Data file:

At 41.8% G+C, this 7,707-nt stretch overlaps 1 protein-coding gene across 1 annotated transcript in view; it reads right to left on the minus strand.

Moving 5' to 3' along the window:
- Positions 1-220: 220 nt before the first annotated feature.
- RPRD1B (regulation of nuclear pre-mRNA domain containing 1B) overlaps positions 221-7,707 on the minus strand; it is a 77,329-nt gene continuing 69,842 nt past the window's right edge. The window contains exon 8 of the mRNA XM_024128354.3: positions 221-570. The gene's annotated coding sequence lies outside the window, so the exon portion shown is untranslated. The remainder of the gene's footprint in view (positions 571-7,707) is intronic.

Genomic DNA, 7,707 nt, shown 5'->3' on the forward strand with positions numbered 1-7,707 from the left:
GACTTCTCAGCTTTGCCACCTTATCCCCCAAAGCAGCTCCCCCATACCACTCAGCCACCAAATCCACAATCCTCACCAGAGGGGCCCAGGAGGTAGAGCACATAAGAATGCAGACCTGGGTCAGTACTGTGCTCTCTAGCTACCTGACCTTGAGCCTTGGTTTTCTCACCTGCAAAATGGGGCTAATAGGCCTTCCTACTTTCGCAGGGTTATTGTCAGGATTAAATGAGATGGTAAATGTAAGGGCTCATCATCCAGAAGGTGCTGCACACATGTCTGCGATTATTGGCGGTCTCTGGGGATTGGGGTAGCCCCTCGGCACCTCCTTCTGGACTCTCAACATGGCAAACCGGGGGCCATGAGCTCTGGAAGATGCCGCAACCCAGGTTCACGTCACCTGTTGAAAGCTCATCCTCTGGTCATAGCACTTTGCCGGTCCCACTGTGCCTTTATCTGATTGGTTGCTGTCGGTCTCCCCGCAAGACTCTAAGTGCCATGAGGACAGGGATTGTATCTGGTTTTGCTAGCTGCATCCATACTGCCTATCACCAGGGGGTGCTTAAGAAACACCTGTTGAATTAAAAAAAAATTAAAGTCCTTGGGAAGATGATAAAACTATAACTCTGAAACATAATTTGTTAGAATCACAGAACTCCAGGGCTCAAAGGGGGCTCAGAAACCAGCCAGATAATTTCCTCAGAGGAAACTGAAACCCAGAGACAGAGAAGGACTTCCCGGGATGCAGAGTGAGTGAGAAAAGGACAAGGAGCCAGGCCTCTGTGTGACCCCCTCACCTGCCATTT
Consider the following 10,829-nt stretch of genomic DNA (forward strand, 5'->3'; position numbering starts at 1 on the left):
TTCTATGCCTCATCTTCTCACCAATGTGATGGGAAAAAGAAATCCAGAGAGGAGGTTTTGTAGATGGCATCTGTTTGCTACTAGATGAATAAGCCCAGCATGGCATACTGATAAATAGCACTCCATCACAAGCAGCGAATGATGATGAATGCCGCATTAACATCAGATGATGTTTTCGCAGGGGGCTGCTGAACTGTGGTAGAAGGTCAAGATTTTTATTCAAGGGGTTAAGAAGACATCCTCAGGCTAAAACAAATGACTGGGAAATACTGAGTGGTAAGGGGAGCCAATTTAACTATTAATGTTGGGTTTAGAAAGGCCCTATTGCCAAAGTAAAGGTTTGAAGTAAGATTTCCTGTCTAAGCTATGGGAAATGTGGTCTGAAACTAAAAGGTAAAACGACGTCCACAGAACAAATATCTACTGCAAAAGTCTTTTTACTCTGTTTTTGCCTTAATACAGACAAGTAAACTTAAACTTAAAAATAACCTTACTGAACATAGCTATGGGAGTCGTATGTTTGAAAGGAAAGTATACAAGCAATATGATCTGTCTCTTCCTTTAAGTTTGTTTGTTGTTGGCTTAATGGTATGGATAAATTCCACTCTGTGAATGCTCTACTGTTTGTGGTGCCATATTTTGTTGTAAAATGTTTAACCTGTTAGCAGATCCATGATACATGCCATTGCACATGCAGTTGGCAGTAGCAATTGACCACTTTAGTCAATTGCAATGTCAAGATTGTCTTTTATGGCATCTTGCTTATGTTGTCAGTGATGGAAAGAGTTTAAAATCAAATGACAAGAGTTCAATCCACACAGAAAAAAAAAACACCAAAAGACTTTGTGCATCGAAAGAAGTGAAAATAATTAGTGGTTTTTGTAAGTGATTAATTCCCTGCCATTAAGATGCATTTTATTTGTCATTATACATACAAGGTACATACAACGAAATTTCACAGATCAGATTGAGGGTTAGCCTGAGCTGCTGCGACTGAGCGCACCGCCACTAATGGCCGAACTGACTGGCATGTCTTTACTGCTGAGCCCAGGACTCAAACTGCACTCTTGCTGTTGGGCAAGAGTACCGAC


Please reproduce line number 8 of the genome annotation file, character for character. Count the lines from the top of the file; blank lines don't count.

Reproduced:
TTCTATGCCTCATCTTCTCACCAATGTGATGGGAAAAAGAAATCCAGAGAGGAGGTTTTGTAGATGGCATCTGTTTGCTACTAGATGAATAAGCCCAGCATGGCATACTGATAAATAGCACTCCATCACAAGCAGCGAATGATGATGAATGCCGCATTAACATCAGATGATGTTTTCGCAGGGGGCTGCTGAACTGTGGTAGAAGGTCAAGATTTTTATTCAAGGGGTTAAGAAGACATCCTCAGGCTAAAACAAATGACTGGGAAATACTGAGTGGTAAGGGGAGCCAATTTAACTATTAATGTTGGGTTTAGAAAGGCCCTATTGCCAAAGTAAAGGTTTGAAGTAAGATTTCCTGTCTAAGCTATGGGAAATGTGGTCTGAAACTAAAAGGTAAAACGACGTCCACAGAACAAATATCTACTGCAAAAGTCTTTTTACTCTGTTTTTGCCTTAATACAGACAAGTAAACTTAAACTTAAAAATAACCTTACTGAACATAGCTATGGGAGTCGTATGTTTGAAAGGAAAGTATACAAGCAATATGATCTGTCTCTTCCTTTAAGTTTGTTTGTTGTTGGCTTAATGGTATGGATAAATTCCACTCTGTGAATGCTCTACTGTTTGTGGTGCCATATTTTGTTGTAAAATGTTTAACCTGTTAGCAGATCCATGATACATGCCATTGCACATGCAGTTGGCAGTAGCAATTGACCACTTTAGTCAATTGCAATGTCAAGATTGTCTTTTATGGCATCTTGCTTATGTTGTCAGTGATGGAAAGAGTTTAAAATCAAATGACAAGAGTTCAATCCACACAGAAAAAAAAAACACCAAAAGACTTTGTGCATCGAAAGAAGTGAAAATAATTAGTGGTTTTTGTAAGTGATTAATTCCCTGCCATTAAGATGCATTTTATTTGTCATTATACATACAAGGTACATACAACGAAATTTCACAGATCAGATTGAGGGTTAGCCTGAGCTGCTGCGACTGAGCGCACCGCCACTAATGGCCGAACTGACTGGCATGTCTTTACTGCTGAGCCCAGGACTCAAACTGCACTCTTGCTGTTGGGCAAGAGTACCGAC